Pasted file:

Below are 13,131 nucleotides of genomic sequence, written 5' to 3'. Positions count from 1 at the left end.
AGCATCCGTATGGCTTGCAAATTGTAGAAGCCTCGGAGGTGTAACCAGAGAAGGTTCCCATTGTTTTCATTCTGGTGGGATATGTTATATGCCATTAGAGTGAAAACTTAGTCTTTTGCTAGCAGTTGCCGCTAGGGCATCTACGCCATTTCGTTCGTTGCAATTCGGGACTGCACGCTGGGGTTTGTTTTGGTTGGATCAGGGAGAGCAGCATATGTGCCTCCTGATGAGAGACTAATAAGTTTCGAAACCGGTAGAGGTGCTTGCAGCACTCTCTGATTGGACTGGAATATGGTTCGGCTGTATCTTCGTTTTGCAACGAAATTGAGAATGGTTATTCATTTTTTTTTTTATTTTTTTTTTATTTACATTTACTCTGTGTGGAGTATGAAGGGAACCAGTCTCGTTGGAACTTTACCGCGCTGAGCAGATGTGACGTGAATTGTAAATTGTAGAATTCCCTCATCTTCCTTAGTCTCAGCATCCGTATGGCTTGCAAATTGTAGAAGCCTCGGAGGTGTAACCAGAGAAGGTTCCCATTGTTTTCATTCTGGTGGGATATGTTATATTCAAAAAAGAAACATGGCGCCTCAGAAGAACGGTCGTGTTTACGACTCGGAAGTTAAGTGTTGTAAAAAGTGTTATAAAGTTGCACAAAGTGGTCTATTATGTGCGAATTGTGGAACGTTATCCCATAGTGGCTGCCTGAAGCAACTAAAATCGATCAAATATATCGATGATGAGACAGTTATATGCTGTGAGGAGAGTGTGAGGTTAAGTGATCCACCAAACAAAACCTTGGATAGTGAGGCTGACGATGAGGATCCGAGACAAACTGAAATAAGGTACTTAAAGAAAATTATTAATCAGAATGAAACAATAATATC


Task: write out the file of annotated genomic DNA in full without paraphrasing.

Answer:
Below are 13,131 nucleotides of genomic sequence, written 5' to 3'. Positions count from 1 at the left end.
AGCATCCGTATGGCTTGCAAATTGTAGAAGCCTCGGAGGTGTAACCAGAGAAGGTTCCCATTGTTTTCATTCTGGTGGGATATGTTATATGCCATTAGAGTGAAAACTTAGTCTTTTGCTAGCAGTTGCCGCTAGGGCATCTACGCCATTTCGTTCGTTGCAATTCGGGACTGCACGCTGGGGTTTGTTTTGGTTGGATCAGGGAGAGCAGCATATGTGCCTCCTGATGAGAGACTAATAAGTTTCGAAACCGGTAGAGGTGCTTGCAGCACTCTCTGATTGGACTGGAATATGGTTCGGCTGTATCTTCGTTTTGCAACGAAATTGAGAATGGTTATTCATTTTTTTTTTTATTTTTTTTTTATTTACATTTACTCTGTGTGGAGTATGAAGGGAACCAGTCTCGTTGGAACTTTACCGCGCTGAGCAGATGTGACGTGAATTGTAAATTGTAGAATTCCCTCATCTTCCTTAGTCTCAGCATCCGTATGGCTTGCAAATTGTAGAAGCCTCGGAGGTGTAACCAGAGAAGGTTCCCATTGTTTTCATTCTGGTGGGATATGTTATATTCAAAAAAGAAACATGGCGCCTCAGAAGAACGGTCGTGTTTACGACTCGGAAGTTAAGTGTTGTAAAAAGTGTTATAAAGTTGCACAAAGTGGTCTATTATGTGCGAATTGTGGAACGTTATCCCATAGTGGCTGCCTGAAGCAACTAAAATCGATCAAATATATCGATGATGAGACAGTTATATGCTGTGAGGAGAGTGTGAGGTTAAGTGATCCACCAAACAAAACCTTGGATAGTGAGGCTGACGATGAGGATCCGAGACAAACTGAAATAAGGTACTTAAAGAAAATTATTAATCAGAATGAAACAATAATATC